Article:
Do Indoor Cats Need to Eat Grass – I Have the Answer!

cat with grass

If you are a dedicated cat owner like I am, you will be aware of your cat’s habit of eating grass whenever they wander around the garden. 

You will also be aware that this habit of chewing the grass often results in that unpleasant soggy pile of bile and grass vomited onto your nice clean floor! Don’t we all love that nice surprise courtesy of your kitty?

Why does our carnivore cat suddenly start acting like a farmyard cow and start grazing on grass whenever they get the opportunity? A snack here, another munch there … what’s the story?

You may be wondering like I was, does my cat really need to eat grass?

The Answer Is Yes … And Here Are The Reasons Why.

Indoor cats need to eat cat grass because:

  • It settles their digestion system by helping them to expel undigested food.
  • Intestinal parasites get caught in the grass and expelled in their poop.
  • Reduces their anxiety.
  • Helps them to not eat plants in your house which can be toxic instead.
  • Make sure it doesn’t contain pesticides.


Settling the digestion system

cat digestion system

Research confirms that cats may chomp into the grass due to an instinctive reaction to help settle their digestive system.

  • Sometimes the need for some fiber as explained by Know Your Cat  is overwhelming as a response to help clean out their tummy after eating something they probably shouldn’t have. These findings are in line with many veterinarian points of view, such as on the Hills Pet Vet website information listed in the resources at the end of the article.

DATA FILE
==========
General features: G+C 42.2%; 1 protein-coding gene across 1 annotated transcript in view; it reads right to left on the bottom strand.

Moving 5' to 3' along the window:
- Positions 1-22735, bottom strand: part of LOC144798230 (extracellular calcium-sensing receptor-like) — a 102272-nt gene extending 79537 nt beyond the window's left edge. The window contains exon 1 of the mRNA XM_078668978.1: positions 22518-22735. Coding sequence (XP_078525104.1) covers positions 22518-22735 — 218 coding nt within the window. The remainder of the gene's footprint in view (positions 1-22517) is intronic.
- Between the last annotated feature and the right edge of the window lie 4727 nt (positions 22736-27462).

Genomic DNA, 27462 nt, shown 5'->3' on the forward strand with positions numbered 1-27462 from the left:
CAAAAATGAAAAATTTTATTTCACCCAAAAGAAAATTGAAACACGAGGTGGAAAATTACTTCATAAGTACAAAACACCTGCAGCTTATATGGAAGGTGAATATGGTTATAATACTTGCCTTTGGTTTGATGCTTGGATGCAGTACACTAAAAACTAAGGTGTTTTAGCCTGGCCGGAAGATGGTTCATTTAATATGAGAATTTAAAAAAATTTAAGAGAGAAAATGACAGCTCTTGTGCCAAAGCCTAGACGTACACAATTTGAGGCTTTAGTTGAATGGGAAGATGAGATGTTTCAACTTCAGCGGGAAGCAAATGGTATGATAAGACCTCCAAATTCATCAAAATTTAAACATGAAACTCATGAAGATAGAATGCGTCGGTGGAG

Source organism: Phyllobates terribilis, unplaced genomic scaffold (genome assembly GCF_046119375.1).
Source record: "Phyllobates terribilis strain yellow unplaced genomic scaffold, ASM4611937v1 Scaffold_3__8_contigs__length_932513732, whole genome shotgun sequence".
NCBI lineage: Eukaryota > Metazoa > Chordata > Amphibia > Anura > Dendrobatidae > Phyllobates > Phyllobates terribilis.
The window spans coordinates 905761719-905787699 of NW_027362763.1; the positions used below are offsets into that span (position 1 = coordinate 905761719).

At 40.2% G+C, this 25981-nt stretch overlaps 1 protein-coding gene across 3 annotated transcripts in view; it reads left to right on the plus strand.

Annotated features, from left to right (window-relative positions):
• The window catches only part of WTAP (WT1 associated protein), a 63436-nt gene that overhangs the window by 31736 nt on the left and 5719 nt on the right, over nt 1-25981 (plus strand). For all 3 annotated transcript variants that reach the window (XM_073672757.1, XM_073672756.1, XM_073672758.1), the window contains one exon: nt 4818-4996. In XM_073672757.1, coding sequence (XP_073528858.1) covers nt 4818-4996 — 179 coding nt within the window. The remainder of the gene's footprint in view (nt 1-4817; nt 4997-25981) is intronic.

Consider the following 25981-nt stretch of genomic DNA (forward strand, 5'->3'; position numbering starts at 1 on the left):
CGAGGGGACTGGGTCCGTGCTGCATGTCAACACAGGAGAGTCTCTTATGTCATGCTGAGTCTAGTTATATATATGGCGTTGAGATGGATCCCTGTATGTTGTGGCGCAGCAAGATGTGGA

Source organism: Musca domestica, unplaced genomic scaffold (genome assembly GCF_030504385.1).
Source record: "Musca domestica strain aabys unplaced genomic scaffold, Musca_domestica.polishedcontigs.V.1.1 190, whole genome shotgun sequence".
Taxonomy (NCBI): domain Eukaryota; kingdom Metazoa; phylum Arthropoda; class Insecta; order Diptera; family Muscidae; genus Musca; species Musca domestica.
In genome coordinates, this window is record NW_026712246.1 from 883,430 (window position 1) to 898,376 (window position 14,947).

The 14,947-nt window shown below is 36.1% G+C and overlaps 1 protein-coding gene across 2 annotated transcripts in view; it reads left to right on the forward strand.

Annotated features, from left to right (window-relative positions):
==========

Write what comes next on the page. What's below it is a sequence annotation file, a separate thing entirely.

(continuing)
• Most vets acknowledge that cats are not equipped with certain enzymes within their stomach to digest grass, but the regurgitation that it induces helps them to expel undigested food from their gut, thus giving them an effective cleanout. 


Calming anxiety

anxoius cat

Anxiety is another reason for our cats to indulge in a little ‘salad.’ I don’t know about you, but when I am anxious or a little uptight, eating something helps to settle the butterflies in my stomach.

  • PetMD when conclude in their article that a cat who is under stress or suffering anxiety may chew on grass to calm their nerves.
  • They also suggest it is because of the traces of vitamins A & D and niacin that may help them to chill out


Intestinal Parasites

cocktail of parasites from cat

Other experts (such as Vet Street), suggest that the grass fibers can control the intestinal parasites that all pets can have.

  • While internal parasites are not a pleasant topic and analyzing your cat’s poop is something we all would prefer to avoid, veterinarians have often found traces of parasites trapped within the grass fibers expelled by your pet – better out than in is what I say.


Your cat enjoys it!

cat eating lots of grass

Your cat seems to enjoy the taste of grass and the texture- they get oral satisfaction from eating fresh grass.